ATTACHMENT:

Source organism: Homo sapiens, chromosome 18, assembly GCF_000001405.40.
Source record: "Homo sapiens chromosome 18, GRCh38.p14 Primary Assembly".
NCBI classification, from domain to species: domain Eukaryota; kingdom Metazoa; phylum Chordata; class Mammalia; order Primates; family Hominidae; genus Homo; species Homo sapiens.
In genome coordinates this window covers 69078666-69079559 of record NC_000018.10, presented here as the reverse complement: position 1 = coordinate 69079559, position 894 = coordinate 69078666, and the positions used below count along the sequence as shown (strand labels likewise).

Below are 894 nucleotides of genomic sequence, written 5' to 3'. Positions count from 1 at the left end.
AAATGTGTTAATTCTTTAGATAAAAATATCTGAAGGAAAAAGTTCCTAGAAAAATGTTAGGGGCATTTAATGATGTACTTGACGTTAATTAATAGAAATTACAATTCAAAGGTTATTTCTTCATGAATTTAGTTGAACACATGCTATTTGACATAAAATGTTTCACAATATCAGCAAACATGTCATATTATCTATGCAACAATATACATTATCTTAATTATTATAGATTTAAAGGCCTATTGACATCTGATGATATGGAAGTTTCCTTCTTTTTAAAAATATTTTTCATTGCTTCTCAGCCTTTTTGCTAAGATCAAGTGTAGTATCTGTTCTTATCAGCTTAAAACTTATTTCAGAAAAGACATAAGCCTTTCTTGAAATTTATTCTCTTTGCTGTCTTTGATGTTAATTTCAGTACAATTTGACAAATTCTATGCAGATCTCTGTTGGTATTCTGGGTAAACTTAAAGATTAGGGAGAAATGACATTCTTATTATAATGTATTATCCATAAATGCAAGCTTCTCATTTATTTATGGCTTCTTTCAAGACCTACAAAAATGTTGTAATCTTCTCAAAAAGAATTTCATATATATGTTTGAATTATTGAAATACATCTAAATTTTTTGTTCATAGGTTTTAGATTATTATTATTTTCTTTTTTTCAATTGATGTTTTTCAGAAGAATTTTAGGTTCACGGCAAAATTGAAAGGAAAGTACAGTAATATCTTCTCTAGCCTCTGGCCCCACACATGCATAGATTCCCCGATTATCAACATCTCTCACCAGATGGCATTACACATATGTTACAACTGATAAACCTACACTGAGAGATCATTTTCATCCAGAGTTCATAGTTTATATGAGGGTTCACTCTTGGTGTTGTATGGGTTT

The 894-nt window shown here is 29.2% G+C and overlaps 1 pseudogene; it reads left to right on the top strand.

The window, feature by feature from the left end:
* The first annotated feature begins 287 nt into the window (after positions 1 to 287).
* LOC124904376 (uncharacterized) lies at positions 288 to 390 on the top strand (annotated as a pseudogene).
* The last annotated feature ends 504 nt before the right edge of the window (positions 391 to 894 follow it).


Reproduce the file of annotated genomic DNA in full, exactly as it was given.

Source organism: Homo sapiens, chromosome 18, assembly GCF_000001405.40.
Source record: "Homo sapiens chromosome 18, GRCh38.p14 Primary Assembly".
NCBI classification, from domain to species: domain Eukaryota; kingdom Metazoa; phylum Chordata; class Mammalia; order Primates; family Hominidae; genus Homo; species Homo sapiens.
In genome coordinates this window covers 69078666-69079559 of record NC_000018.10, presented here as the reverse complement: position 1 = coordinate 69079559, position 894 = coordinate 69078666, and the positions used below count along the sequence as shown (strand labels likewise).

Below are 894 nucleotides of genomic sequence, written 5' to 3'. Positions count from 1 at the left end.
AAATGTGTTAATTCTTTAGATAAAAATATCTGAAGGAAAAAGTTCCTAGAAAAATGTTAGGGGCATTTAATGATGTACTTGACGTTAATTAATAGAAATTACAATTCAAAGGTTATTTCTTCATGAATTTAGTTGAACACATGCTATTTGACATAAAATGTTTCACAATATCAGCAAACATGTCATATTATCTATGCAACAATATACATTATCTTAATTATTATAGATTTAAAGGCCTATTGACATCTGATGATATGGAAGTTTCCTTCTTTTTAAAAATATTTTTCATTGCTTCTCAGCCTTTTTGCTAAGATCAAGTGTAGTATCTGTTCTTATCAGCTTAAAACTTATTTCAGAAAAGACATAAGCCTTTCTTGAAATTTATTCTCTTTGCTGTCTTTGATGTTAATTTCAGTACAATTTGACAAATTCTATGCAGATCTCTGTTGGTATTCTGGGTAAACTTAAAGATTAGGGAGAAATGACATTCTTATTATAATGTATTATCCATAAATGCAAGCTTCTCATTTATTTATGGCTTCTTTCAAGACCTACAAAAATGTTGTAATCTTCTCAAAAAGAATTTCATATATATGTTTGAATTATTGAAATACATCTAAATTTTTTGTTCATAGGTTTTAGATTATTATTATTTTCTTTTTTTCAATTGATGTTTTTCAGAAGAATTTTAGGTTCACGGCAAAATTGAAAGGAAAGTACAGTAATATCTTCTCTAGCCTCTGGCCCCACACATGCATAGATTCCCCGATTATCAACATCTCTCACCAGATGGCATTACACATATGTTACAACTGATAAACCTACACTGAGAGATCATTTTCATCCAGAGTTCATAGTTTATATGAGGGTTCACTCTTGGTGTTGTATGGGTTT

The 894-nt window shown here is 29.2% G+C and overlaps 1 pseudogene; it reads left to right on the top strand.

The window, feature by feature from the left end:
* The first annotated feature begins 287 nt into the window (after positions 1 to 287).
* LOC124904376 (uncharacterized) lies at positions 288 to 390 on the top strand (annotated as a pseudogene).
* The last annotated feature ends 504 nt before the right edge of the window (positions 391 to 894 follow it).